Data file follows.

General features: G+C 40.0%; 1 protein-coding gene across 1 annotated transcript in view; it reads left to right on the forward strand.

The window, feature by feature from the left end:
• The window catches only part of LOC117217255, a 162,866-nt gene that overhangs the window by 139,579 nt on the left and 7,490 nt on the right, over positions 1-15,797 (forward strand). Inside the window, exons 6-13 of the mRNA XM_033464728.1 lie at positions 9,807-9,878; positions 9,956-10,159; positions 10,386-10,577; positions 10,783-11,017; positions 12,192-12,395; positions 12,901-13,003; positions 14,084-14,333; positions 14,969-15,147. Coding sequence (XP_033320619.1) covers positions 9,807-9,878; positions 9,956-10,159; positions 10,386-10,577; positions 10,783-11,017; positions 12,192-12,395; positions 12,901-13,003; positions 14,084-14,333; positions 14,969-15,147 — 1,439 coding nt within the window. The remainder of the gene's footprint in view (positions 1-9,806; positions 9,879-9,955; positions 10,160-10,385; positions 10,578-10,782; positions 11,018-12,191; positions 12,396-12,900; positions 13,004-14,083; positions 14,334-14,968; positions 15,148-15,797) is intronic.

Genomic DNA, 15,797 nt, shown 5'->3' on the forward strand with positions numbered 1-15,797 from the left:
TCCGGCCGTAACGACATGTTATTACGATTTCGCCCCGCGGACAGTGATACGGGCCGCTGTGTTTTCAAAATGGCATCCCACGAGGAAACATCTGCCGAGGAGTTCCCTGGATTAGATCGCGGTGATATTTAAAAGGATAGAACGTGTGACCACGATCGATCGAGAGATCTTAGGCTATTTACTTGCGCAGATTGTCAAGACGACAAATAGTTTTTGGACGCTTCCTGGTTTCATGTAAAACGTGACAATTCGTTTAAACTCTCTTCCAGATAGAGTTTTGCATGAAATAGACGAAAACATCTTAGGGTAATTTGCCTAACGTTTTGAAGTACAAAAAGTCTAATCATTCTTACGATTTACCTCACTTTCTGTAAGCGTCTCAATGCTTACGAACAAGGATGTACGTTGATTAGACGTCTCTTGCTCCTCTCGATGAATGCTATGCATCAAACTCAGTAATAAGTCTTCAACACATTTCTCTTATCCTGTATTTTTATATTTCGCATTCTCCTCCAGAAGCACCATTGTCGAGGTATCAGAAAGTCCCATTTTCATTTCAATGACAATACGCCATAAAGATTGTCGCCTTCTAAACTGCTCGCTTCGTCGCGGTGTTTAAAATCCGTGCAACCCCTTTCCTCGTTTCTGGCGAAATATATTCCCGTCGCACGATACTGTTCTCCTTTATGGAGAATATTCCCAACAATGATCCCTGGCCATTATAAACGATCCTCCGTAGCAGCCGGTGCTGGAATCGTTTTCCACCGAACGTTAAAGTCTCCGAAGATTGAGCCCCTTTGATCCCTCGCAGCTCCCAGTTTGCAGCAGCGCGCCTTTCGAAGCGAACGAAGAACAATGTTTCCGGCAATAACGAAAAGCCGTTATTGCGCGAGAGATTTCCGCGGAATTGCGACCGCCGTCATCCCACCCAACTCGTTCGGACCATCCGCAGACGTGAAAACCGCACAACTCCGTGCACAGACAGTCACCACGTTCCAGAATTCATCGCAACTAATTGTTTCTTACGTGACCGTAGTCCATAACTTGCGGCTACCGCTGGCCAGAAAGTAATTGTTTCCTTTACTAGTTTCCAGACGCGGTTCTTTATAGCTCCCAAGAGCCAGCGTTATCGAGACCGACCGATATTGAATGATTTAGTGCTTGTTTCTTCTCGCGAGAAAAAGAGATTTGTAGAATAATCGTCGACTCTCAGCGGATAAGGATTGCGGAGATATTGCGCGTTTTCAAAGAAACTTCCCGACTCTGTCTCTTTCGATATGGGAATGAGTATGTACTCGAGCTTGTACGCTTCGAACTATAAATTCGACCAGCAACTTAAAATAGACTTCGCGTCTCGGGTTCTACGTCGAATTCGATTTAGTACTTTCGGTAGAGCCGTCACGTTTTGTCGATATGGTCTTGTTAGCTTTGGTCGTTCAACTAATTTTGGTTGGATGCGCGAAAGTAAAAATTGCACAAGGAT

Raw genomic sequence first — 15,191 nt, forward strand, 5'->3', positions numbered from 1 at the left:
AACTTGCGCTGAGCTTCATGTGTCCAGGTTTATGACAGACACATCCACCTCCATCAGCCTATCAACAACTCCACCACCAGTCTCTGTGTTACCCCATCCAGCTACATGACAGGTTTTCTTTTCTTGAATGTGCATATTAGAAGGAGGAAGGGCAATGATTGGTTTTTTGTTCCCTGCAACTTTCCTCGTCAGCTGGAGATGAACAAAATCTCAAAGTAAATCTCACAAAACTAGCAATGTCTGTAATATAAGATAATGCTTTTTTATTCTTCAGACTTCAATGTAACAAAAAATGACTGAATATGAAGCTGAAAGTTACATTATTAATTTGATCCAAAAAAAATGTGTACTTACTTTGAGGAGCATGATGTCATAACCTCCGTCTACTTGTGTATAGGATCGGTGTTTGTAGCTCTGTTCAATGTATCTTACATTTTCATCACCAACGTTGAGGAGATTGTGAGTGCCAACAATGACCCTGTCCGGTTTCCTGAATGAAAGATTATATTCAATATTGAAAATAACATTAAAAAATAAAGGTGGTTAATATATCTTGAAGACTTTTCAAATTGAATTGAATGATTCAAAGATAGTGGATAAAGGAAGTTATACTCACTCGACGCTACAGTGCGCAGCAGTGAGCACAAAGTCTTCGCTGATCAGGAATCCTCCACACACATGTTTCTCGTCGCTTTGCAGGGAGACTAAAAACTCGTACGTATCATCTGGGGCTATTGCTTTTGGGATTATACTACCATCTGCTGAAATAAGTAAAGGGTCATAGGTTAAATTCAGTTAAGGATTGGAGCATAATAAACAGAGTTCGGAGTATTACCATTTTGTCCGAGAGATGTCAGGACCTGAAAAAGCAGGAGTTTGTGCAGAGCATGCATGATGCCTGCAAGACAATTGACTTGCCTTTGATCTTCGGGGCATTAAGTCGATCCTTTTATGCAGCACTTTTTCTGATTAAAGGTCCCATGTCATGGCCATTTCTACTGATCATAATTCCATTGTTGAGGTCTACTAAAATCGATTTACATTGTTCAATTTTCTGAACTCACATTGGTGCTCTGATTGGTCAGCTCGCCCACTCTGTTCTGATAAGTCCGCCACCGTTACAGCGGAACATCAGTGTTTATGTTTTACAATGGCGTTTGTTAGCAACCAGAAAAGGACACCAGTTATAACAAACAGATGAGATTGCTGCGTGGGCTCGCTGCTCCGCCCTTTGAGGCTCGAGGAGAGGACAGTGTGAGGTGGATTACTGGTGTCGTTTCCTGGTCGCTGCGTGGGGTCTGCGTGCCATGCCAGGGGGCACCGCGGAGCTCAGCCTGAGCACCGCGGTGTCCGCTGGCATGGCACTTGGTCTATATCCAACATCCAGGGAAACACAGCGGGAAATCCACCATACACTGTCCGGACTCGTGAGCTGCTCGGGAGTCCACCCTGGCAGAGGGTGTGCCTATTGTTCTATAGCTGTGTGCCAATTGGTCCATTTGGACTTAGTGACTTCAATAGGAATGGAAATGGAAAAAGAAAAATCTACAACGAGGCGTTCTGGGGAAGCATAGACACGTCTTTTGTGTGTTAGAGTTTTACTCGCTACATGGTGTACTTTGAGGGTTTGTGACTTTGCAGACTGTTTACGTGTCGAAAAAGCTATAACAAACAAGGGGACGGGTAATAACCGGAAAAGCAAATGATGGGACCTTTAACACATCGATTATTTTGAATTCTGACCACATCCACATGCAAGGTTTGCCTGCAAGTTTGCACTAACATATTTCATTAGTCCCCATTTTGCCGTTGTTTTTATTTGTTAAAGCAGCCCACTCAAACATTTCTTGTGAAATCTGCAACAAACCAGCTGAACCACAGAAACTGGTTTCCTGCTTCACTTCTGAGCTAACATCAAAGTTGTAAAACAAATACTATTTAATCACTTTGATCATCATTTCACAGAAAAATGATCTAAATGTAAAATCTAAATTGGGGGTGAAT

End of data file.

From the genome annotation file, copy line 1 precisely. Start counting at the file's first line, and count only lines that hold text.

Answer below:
General features: G+C 40.0%; 1 protein-coding gene across 1 annotated transcript in view; it reads left to right on the forward strand.